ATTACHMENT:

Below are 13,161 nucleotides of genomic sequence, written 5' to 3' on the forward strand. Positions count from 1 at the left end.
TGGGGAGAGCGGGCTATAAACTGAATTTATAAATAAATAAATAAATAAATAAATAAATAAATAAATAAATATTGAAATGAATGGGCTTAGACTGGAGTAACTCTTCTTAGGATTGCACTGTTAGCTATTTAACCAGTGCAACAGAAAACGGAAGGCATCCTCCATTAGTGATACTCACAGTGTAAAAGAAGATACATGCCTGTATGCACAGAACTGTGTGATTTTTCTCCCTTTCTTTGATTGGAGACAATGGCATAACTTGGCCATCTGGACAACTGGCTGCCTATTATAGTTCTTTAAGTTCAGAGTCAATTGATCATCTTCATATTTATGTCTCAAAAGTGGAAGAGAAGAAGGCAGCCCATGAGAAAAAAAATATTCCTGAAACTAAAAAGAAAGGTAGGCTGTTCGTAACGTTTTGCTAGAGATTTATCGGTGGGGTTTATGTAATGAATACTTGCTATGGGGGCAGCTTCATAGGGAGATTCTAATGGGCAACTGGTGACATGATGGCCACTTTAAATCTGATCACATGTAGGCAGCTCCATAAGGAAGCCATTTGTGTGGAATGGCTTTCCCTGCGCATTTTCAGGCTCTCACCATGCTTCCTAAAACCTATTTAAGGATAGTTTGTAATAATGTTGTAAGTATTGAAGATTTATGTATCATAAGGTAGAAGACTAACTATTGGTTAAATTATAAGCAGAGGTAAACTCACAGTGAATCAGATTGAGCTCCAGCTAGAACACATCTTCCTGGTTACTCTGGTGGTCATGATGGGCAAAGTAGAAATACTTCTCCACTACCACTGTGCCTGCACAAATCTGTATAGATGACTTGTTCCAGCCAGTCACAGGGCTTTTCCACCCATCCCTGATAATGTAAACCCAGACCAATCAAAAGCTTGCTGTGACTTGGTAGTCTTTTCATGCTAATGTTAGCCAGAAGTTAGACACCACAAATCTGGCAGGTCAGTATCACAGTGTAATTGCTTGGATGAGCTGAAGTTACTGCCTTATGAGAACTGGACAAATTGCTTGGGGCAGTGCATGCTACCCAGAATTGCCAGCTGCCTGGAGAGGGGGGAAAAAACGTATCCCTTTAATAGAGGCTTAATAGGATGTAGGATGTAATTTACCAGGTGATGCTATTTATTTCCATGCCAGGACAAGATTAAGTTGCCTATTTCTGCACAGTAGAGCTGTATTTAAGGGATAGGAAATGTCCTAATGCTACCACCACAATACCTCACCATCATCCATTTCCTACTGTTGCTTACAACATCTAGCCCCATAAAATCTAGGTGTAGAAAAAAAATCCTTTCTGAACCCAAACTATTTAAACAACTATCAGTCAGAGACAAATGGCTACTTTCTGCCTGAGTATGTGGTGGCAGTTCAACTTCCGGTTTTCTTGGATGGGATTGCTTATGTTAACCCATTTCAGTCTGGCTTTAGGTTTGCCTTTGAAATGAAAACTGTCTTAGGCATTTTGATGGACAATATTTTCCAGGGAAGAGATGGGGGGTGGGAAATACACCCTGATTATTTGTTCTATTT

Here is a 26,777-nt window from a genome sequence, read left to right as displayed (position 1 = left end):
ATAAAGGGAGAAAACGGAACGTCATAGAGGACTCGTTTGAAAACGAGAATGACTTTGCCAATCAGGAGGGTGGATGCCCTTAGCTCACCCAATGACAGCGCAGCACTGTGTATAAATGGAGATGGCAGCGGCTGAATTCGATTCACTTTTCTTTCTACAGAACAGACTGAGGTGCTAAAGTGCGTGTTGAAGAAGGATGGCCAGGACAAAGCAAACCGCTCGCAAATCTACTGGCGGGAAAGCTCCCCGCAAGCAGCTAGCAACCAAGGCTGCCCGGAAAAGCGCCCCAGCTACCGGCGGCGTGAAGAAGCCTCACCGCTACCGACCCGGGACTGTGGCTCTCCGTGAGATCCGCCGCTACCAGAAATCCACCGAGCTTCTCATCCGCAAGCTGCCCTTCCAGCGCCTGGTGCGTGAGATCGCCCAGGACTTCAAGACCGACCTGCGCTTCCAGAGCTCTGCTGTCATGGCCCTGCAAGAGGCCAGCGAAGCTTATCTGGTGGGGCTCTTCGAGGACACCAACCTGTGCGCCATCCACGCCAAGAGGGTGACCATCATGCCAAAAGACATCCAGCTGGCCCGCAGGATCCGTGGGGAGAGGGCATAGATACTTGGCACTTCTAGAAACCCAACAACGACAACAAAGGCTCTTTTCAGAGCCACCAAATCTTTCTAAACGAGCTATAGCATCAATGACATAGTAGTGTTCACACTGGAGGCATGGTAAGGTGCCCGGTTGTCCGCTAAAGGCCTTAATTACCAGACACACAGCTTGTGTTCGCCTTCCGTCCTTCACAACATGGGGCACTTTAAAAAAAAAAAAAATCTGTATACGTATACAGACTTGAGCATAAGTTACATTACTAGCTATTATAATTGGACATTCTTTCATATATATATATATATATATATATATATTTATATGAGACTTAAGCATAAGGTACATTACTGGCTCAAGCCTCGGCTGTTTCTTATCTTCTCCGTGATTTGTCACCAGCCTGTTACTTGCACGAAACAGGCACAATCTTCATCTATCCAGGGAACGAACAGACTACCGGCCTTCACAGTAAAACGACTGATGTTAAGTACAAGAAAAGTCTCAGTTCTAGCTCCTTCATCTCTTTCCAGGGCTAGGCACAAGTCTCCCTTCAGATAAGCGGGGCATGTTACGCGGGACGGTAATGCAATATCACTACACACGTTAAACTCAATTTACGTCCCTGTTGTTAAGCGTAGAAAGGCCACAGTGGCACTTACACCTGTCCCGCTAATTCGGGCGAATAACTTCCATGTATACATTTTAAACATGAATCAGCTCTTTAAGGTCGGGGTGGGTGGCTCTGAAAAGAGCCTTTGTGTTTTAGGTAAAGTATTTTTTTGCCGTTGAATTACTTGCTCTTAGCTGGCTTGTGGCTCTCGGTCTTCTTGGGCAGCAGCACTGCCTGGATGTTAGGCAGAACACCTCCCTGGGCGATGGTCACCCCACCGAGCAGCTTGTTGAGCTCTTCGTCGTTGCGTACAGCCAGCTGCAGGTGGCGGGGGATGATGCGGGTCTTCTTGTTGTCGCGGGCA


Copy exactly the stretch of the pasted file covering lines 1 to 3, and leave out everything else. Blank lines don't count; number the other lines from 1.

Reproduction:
Below are 13,161 nucleotides of genomic sequence, written 5' to 3' on the forward strand. Positions count from 1 at the left end.
TGGGGAGAGCGGGCTATAAACTGAATTTATAAATAAATAAATAAATAAATAAATAAATAAATAAATAAATATTGAAATGAATGGGCTTAGACTGGAGTAACTCTTCTTAGGATTGCACTGTTAGCTATTTAACCAGTGCAACAGAAAACGGAAGGCATCCTCCATTAGTGATACTCACAGTGTAAAAGAAGATACATGCCTGTATGCACAGAACTGTGTGATTTTTCTCCCTTTCTTTGATTGGAGACAATGGCATAACTTGGCCATCTGGACAACTGGCTGCCTATTATAGTTCTTTAAGTTCAGAGTCAATTGATCATCTTCATATTTATGTCTCAAAAGTGGAAGAGAAGAAGGCAGCCCATGAGAAAAAAAATATTCCTGAAACTAAAAAGAAAGGTAGGCTGTTCGTAACGTTTTGCTAGAGATTTATCGGTGGGGTTTATGTAATGAATACTTGCTATGGGGGCAGCTTCATAGGGAGATTCTAATGGGCAACTGGTGACATGATGGCCACTTTAAATCTGATCACATGTAGGCAGCTCCATAAGGAAGCCATTTGTGTGGAATGGCTTTCCCTGCGCATTTTCAGGCTCTCACCATGCTTCCTAAAACCTATTTAAGGATAGTTTGTAATAATGTTGTAAGTATTGAAGATTTATGTATCATAAGGTAGAAGACTAACTATTGGTTAAATTATAAGCAGAGGTAAACTCACAGTGAATCAGATTGAGCTCCAGCTAGAACACATCTTCCTGGTTACTCTGGTGGTCATGATGGGCAAAGTAGAAATACTTCTCCACTACCACTGTGCCTGCACAAATCTGTATAGATGACTTGTTCCAGCCAGTCACAGGGCTTTTCCACCCATCCCTGATAATGTAAACCCAGACCAATCAAAAGCTTGCTGTGACTTGGTAGTCTTTTCATGCTAATGTTAGCCAGAAGTTAGACACCACAAATCTGGCAGGTCAGTATCACAGTGTAATTGCTTGGATGAGCTGAAGTTACTGCCTTATGAGAACTGGACAAATTGCTTGGGGCAGTGCATGCTACCCAGAATTGCCAGCTGCCTGGAGAGGGGGGAAAAAACGTATCCCTTTAATAGAGGCTTAATAGGATGTAGGATGTAATTTACCAGGTGATGCTATTTATTTCCATGCCAGGACAAGATTAAGTTGCCTATTTCTGCACAGTAGAGCTGTATTTAAGGGATAGGAAATGTCCTAATGCTACCACCACAATACCTCACCATCATCCATTTCCTACTGTTGCTTACAACATCTAGCCCCATAAAATCTAGGTGTAGAAAAAAAATCCTTTCTGAACCCAAACTATTTAAACAACTATCAGTCAGAGACAAATGGCTACTTTCTGCCTGAGTATGTGGTGGCAGTTCAACTTCCGGTTTTCTTGGATGGGATTGCTTATGTTAACCCATTTCAGTCTGGCTTTAGGTTTGCCTTTGAAATGAAAACTGTCTTAGGCATTTTGATGGACAATATTTTCCAGGGAAGAGATGGGGGGTGGGAAATACACCCTGATTATTTGTTCTATTT

Here is a 26,777-nt window from a genome sequence, read left to right as displayed (position 1 = left end):